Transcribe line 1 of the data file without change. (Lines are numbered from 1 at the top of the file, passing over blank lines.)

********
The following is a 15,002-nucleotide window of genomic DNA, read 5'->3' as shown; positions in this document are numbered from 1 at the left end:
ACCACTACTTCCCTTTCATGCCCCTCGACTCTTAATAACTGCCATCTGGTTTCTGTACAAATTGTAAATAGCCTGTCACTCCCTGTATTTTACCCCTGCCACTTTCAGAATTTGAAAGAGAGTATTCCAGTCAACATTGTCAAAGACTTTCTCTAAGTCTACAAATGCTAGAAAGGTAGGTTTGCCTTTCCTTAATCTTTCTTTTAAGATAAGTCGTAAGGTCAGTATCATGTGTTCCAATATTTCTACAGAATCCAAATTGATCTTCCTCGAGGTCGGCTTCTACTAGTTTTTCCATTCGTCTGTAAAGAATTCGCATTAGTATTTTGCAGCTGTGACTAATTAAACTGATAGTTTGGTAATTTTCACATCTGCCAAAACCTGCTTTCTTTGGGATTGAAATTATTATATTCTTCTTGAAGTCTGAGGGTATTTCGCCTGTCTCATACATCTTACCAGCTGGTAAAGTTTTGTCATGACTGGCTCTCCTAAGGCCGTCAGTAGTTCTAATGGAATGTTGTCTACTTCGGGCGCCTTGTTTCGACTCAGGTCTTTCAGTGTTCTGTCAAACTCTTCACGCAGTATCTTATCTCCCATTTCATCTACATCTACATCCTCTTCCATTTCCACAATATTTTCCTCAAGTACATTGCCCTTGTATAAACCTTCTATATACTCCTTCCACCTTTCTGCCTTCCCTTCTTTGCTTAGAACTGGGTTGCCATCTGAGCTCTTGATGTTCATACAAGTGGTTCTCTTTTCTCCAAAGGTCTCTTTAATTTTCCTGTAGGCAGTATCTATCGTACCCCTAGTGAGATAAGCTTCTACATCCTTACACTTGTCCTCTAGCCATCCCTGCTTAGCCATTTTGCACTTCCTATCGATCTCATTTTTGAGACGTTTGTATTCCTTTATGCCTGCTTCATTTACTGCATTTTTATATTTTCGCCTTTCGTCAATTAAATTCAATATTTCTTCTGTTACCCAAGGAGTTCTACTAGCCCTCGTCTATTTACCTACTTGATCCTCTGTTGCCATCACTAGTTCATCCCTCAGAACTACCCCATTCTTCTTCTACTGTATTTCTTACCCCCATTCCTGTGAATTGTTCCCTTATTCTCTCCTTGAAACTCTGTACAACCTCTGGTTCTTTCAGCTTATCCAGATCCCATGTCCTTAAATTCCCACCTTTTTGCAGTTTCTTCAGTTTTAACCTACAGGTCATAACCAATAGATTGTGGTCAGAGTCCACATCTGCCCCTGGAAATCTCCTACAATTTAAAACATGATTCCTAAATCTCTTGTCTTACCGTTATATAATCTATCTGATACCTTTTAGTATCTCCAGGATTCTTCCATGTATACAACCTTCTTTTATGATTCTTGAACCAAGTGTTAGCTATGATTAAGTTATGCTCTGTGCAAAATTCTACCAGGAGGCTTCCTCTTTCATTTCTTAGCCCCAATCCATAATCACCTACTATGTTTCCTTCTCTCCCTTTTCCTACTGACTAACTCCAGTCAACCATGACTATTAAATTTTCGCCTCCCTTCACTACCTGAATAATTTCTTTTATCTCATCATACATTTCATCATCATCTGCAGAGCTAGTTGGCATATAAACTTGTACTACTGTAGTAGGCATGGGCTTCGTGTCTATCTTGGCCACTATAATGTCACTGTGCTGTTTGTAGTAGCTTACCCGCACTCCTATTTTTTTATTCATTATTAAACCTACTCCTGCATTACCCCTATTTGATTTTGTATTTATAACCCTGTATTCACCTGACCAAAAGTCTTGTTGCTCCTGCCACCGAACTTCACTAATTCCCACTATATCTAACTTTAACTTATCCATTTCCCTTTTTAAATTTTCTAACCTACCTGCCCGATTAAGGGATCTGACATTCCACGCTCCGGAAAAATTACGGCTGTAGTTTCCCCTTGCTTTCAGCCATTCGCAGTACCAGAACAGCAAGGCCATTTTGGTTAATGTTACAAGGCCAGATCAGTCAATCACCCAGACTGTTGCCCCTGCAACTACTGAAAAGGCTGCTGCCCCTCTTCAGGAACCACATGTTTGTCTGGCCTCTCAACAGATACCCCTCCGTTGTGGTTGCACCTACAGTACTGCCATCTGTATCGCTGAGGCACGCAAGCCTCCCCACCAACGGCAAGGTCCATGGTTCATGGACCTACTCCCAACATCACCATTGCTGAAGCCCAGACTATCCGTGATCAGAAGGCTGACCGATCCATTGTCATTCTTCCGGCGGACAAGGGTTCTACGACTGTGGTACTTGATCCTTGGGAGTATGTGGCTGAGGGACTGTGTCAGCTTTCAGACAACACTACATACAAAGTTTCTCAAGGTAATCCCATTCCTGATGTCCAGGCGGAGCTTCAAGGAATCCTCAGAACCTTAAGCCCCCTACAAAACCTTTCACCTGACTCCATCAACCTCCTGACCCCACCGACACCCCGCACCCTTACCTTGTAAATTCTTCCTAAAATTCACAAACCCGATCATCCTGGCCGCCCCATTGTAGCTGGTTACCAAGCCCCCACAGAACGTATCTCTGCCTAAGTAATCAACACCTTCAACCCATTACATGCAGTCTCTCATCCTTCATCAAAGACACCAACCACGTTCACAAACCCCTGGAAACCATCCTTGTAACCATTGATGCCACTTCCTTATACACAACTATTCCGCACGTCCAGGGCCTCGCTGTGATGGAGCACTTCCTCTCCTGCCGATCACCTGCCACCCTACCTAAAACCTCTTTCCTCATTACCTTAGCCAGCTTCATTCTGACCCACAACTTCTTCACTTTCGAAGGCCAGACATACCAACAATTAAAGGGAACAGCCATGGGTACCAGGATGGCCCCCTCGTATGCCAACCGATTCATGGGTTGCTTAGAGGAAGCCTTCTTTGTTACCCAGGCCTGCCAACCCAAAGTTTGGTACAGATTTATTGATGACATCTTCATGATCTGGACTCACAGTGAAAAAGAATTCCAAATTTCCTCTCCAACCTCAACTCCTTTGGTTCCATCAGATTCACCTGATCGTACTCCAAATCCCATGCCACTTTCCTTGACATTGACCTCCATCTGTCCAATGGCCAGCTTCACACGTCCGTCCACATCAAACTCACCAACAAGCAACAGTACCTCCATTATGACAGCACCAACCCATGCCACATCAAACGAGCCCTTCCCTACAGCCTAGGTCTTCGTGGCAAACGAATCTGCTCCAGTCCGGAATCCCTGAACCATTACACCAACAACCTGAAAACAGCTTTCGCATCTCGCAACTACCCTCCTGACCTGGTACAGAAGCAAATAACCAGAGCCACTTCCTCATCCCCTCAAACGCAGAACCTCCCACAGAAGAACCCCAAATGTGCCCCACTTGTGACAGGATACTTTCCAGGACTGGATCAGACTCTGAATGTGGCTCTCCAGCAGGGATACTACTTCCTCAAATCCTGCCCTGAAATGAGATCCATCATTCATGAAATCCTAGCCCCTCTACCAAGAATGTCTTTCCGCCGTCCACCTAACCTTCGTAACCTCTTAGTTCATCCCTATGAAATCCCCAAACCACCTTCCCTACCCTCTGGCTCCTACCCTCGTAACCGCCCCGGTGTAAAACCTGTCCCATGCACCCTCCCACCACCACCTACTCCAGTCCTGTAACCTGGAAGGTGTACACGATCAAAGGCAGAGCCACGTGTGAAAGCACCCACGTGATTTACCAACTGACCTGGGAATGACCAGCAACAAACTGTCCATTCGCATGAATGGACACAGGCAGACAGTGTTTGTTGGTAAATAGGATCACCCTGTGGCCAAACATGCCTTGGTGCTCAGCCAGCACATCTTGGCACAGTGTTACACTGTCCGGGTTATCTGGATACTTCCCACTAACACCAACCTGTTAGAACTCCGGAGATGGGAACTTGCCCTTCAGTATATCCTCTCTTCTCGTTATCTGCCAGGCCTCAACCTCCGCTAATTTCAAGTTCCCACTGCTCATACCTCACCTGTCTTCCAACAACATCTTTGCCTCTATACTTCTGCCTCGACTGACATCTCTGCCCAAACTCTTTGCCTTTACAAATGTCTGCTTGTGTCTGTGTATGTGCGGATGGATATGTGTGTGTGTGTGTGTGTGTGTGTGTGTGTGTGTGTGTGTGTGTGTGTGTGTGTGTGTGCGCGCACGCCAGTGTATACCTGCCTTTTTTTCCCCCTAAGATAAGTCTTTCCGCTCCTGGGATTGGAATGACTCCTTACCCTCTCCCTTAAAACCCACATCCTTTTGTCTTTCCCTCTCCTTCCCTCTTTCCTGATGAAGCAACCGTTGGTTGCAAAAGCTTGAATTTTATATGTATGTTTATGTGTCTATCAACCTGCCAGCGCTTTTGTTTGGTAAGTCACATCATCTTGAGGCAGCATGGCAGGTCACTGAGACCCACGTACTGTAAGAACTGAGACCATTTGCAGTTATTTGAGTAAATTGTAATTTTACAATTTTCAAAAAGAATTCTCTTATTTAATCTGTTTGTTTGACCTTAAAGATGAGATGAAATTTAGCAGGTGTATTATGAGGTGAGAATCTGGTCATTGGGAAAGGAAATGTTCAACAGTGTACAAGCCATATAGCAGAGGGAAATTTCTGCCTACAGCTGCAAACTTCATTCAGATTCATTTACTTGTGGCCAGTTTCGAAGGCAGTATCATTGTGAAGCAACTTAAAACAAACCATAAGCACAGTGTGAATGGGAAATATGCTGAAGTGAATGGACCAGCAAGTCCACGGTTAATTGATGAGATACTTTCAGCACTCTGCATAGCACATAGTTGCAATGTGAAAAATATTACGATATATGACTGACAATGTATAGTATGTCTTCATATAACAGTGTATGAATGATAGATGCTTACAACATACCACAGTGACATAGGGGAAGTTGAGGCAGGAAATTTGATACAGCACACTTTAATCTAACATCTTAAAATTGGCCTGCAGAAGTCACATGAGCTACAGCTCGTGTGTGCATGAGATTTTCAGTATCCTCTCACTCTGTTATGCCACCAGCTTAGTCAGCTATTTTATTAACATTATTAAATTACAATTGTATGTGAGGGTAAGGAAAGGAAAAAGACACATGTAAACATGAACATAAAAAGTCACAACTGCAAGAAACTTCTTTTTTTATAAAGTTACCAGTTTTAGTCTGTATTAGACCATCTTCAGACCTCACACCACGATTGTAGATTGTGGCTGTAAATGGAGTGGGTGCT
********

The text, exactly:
The following is a 15,002-nucleotide window of genomic DNA, read 5'->3' as shown; positions in this document are numbered from 1 at the left end: